100K Seamless Bedrock GIS Project
This project has been undertaken by a cross functional team of GSI staff from the Bedrock, Groundwater, Cartography and Information Management Programmes. The aim was to take the individual 1:100K scale Bedrock Geology Series maps and produce from them a Seamless National Bedrock Geology covergage in GIS (Geographic Information System) format. The project was facilitated by the fact that the Bedrock maps are produced in digital format, being digitised in AutoCad© and theafter imported into ArcInfo© for attribution and map production. A principal driver for the production of the new map was the requirement of a seamless National Groundwater Bedrock Aquifer Map for the Groundwater Programme work on the EU Water Framework Directive project. The steps involved in the 100K Seamless Bedrock Geology project were as follows:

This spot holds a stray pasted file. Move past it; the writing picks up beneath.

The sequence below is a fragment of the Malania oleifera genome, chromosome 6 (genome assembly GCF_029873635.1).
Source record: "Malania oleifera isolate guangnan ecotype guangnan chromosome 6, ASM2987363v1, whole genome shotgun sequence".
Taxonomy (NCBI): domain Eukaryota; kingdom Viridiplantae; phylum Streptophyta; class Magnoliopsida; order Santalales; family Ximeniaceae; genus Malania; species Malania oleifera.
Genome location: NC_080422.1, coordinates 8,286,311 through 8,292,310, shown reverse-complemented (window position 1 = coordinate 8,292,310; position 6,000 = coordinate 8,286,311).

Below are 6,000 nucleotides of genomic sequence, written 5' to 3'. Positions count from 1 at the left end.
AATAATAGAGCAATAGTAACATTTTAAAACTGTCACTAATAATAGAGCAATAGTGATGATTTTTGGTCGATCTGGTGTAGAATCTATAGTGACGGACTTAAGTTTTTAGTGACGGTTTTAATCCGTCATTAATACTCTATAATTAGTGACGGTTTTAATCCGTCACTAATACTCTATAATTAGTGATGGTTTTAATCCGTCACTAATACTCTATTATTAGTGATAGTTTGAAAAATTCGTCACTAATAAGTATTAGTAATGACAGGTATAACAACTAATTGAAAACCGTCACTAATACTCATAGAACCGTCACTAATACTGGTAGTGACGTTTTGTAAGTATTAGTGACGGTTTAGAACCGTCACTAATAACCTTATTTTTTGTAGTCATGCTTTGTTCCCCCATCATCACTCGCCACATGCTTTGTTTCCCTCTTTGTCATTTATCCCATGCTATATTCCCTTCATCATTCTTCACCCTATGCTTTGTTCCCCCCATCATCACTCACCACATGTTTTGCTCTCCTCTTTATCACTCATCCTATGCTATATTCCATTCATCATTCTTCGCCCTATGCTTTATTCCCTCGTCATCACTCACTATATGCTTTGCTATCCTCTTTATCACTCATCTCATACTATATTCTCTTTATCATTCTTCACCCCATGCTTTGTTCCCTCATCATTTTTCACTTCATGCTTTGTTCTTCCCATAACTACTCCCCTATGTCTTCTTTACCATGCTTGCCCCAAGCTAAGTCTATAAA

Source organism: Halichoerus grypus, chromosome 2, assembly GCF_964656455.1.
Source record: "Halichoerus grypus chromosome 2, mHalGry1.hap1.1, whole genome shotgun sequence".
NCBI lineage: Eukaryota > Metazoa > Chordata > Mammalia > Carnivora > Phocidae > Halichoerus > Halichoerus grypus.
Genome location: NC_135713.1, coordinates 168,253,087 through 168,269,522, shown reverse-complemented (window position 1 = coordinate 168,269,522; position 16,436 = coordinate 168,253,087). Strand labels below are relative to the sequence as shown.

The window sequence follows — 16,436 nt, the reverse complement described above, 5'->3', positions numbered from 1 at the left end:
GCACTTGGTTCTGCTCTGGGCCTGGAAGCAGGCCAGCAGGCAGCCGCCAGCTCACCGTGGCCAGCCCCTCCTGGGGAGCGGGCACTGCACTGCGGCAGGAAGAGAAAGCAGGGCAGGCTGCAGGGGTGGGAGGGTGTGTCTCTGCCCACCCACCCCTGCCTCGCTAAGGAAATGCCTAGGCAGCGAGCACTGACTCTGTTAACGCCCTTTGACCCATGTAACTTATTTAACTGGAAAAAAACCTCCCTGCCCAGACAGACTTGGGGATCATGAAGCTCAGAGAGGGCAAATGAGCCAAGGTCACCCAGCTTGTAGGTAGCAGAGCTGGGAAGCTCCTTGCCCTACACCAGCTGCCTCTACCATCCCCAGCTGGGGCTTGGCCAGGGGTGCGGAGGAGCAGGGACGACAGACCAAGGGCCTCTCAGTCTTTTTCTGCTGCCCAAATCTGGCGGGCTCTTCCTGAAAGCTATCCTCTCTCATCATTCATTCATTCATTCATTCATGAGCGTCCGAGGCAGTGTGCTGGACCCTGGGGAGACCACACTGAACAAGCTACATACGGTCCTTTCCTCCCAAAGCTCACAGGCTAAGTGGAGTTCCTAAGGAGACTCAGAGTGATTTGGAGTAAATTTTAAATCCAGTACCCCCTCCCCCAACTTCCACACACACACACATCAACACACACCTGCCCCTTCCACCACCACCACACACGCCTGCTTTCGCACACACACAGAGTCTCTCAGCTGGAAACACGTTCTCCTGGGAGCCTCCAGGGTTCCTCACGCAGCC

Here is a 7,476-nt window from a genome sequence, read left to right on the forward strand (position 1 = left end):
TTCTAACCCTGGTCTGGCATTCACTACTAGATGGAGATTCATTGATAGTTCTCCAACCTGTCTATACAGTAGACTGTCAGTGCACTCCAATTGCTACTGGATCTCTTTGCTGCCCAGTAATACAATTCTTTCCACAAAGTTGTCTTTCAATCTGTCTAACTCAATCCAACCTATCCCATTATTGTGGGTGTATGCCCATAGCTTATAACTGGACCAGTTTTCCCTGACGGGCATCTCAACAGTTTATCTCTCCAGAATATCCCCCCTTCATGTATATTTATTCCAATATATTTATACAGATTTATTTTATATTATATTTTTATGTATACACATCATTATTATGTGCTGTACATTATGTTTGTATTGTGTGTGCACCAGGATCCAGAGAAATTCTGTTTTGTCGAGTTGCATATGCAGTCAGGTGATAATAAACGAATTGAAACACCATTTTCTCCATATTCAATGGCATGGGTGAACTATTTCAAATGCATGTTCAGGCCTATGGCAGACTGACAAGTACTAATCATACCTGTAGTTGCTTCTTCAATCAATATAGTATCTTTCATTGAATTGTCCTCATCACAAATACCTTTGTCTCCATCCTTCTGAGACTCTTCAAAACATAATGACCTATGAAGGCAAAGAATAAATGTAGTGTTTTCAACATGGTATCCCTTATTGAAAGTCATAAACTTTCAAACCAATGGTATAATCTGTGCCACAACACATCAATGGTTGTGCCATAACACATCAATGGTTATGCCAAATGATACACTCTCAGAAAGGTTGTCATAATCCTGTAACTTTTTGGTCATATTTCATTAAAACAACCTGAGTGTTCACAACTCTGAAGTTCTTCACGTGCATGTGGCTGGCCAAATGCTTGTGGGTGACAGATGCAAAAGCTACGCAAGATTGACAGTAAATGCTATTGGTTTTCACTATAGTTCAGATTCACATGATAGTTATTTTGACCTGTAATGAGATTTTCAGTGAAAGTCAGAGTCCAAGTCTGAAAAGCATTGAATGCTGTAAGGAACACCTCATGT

The seamless map is now available on GSI's webmapping site, under the Bedrock dataset.
- Bedrock Geologist, Markus Pracht, re-codes the Geological units and structures to give unique national coding (and colours).
- Recoded units from individual sheets were combined in a single GIS database and maps were digitally edgematched and joined, and checked for internal errors by Eddie MacMonagle (Cartography) and Grainne O'Shea (GIS-Groundwater).
- Map joins and mis-matches were then re-checked with Markus for geological veracity.
- Finally the seamless map layers (Bedrock Unit polygons, narrow bedrock lines and structurtal lines) were combined for sale and distribution on a CD, including explanatory documents and images of the original sheets including their explanatory legends.
As a result of this project GIS use across the organisation has been hugely facilitated and customers can now acquire seamless Bedrock Geological data at 1:100K scale for any area of interest in the country. In particular the map provides the basis for the new project to produce Bedrock Geology Ground Truth maps at 1:50,000 scale. The project was featured in the GSI 2002 annual Report as "Maps without Edges" and in recognition of their work the project team were recipients of a GSI staff prize.